[Tagging] recent change to ranger_station proposal
johnw at mac.com
Thu Mar 5 03:55:04 UTC 2015
> On Mar 5, 2015, at 12:08 PM, Tod Fitch <tod at fitchdesign.com> wrote:
> On Mar 4, 2015, at 6:03 PM, Bryce Nesbitt wrote:
>> On Wed, Mar 4, 2015 at 5:41 PM, Russell Deffner <russell.deffner at hotosm.org <mailto:russell.deffner at hotosm.org>> wrote:
>> Maybe someone can confirm this, but I think it might actually be the difference in language from the Park Service versus Forest Service; i.e. in a National Forest you find Ranger Stations, in the Parks you find Visitor Centers?
>> No, the USA Forest Service uses "Ranger Station" also.
>> But remember we're mapping for the world.
> Don't know about Park Service, but for the Forest Service there is the "Forest Ranger" who works out of a set of offices in a near by city. The forest is divided into districts each with a "District Ranger" who's office is at the district ranger station. Members of the general public probably may never actually meet one of the rangers (forest or district). You will be interacting with recreation officers, recreation techs, fire crews, etc. The field people all wear the Forest Service uniform and are almost invariably called "rangers" by the general public even though they are not.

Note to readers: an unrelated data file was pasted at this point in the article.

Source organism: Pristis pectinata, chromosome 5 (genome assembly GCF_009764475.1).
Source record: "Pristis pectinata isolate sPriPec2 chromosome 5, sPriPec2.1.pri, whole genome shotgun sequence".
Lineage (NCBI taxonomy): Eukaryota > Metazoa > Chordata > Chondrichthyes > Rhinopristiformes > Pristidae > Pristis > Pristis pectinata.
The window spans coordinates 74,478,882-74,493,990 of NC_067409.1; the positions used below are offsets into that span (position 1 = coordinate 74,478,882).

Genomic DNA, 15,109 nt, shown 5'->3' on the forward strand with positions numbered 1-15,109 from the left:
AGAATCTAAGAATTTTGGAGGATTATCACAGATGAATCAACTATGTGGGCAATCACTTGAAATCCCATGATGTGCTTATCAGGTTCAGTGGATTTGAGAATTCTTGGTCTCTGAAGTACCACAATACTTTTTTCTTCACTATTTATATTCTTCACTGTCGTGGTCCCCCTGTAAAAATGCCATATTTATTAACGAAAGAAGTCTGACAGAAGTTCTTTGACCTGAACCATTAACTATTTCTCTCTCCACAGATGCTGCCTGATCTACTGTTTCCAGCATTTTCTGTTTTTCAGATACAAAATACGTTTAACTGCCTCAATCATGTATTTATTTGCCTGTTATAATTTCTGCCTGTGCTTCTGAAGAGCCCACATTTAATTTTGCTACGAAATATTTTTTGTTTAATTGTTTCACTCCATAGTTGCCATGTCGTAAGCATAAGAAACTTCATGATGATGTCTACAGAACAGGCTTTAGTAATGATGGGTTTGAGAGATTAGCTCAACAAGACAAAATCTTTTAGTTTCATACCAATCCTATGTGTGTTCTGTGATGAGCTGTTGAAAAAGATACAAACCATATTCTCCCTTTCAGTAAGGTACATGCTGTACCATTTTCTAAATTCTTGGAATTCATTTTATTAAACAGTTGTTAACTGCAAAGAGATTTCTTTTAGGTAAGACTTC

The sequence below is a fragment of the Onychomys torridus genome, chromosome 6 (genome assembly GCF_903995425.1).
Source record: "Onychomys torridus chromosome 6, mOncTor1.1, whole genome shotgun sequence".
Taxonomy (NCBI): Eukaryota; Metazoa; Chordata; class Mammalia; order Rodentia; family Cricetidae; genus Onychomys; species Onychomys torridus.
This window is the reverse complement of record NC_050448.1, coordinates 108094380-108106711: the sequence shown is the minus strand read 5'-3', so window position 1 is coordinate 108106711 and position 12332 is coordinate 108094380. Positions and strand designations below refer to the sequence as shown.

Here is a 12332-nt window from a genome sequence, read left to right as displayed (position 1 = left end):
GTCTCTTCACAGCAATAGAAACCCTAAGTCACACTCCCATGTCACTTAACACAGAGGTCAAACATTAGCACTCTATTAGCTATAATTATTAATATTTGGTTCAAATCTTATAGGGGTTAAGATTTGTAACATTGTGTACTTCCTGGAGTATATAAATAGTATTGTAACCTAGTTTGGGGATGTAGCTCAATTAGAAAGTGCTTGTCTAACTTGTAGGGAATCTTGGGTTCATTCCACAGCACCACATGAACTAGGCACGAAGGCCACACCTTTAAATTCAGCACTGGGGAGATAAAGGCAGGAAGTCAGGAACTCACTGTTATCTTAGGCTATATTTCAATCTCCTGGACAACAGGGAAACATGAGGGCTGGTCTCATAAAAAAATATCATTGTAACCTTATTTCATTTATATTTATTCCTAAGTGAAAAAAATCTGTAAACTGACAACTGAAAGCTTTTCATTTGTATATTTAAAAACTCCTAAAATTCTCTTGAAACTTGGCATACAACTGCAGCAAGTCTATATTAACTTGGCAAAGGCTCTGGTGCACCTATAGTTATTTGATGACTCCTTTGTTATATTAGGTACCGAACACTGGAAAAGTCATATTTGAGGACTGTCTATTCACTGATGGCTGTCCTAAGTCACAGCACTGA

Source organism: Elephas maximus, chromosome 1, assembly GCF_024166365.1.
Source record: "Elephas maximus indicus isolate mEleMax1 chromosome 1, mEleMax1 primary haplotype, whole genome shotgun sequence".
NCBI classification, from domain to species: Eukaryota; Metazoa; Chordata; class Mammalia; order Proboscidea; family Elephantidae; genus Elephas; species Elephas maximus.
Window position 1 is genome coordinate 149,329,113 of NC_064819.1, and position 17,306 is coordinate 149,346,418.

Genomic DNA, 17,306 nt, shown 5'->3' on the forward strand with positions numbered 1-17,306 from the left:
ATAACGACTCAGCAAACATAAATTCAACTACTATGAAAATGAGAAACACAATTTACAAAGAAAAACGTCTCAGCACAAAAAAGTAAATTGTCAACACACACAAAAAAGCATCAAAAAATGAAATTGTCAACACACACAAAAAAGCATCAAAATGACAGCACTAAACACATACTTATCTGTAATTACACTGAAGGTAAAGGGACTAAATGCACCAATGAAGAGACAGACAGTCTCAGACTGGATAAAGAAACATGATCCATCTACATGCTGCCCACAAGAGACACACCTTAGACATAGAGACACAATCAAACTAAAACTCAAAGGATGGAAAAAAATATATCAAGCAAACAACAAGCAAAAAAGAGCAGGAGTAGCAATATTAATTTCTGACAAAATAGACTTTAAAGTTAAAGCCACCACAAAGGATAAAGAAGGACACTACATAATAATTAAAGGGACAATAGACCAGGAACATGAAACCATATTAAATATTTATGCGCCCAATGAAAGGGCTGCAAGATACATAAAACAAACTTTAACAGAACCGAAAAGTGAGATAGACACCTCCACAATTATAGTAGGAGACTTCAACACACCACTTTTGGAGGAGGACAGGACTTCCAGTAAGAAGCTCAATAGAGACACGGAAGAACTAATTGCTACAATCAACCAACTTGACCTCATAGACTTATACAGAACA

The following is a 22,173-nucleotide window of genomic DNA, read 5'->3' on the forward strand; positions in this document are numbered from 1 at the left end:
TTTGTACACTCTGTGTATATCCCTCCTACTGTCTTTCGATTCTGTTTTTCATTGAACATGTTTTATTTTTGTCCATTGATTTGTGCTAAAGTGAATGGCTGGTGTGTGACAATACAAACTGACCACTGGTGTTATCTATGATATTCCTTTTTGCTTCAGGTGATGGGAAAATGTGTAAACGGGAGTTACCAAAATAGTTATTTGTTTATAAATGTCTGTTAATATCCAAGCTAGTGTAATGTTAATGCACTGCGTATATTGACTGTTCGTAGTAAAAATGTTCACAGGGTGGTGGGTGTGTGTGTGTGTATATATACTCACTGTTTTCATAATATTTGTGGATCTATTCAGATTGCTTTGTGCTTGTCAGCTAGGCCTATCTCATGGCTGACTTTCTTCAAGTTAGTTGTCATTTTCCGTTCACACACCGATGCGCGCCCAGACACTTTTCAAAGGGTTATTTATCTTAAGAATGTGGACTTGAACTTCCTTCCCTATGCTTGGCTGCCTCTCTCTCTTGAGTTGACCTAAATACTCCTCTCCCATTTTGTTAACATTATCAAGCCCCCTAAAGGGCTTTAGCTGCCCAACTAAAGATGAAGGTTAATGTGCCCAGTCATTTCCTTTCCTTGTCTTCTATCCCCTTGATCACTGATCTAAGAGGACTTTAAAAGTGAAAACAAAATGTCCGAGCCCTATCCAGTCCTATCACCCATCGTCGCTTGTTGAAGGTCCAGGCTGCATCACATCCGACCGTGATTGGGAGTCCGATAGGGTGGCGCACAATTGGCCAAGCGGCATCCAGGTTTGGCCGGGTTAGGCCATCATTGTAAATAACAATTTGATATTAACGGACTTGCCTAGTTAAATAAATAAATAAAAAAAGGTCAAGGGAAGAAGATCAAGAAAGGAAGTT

> On the US Forest I do some volunteer work for, the local district ranger station has a number of buildings. Most obvious is one with a public information desk where you can get wood cutting permits, etc. Behind the door from the public information desk are administrative offices for the district ranger and others (fire, recreation, resource management, etc.) along with conference rooms, etc. There are other buildings around (barracks, storage buildings, repair shops, etc.) including those for a fire crew and their equipment.
> From the public point of view, the information desk is the "ranger station". But that is only part of it, it is the administrative offices and base of operations for Forest Service employees working in that district.
> If I recall correctly, the Forest Service will use the ranger station icon on their maps for places that have a public information desk even if they are not officially ranger stations. Not positive about that as there are none of those in the district I spend my time at.
> Off topic, I know.
I was mapping a state park last year, and I found a “camp” in the middle of nowhere that seemed to be just for service and fire crews. It might be forestry, Cal_fire, or something, but it is a big “ranger camp” for a lack of a better term ( I certainly call all the people in uniform rangers) - and I think it is completely private - no camping or general access.
Ranger station and visitors center are very distinct places.
Visitor’s center sounds like a value of the information= key
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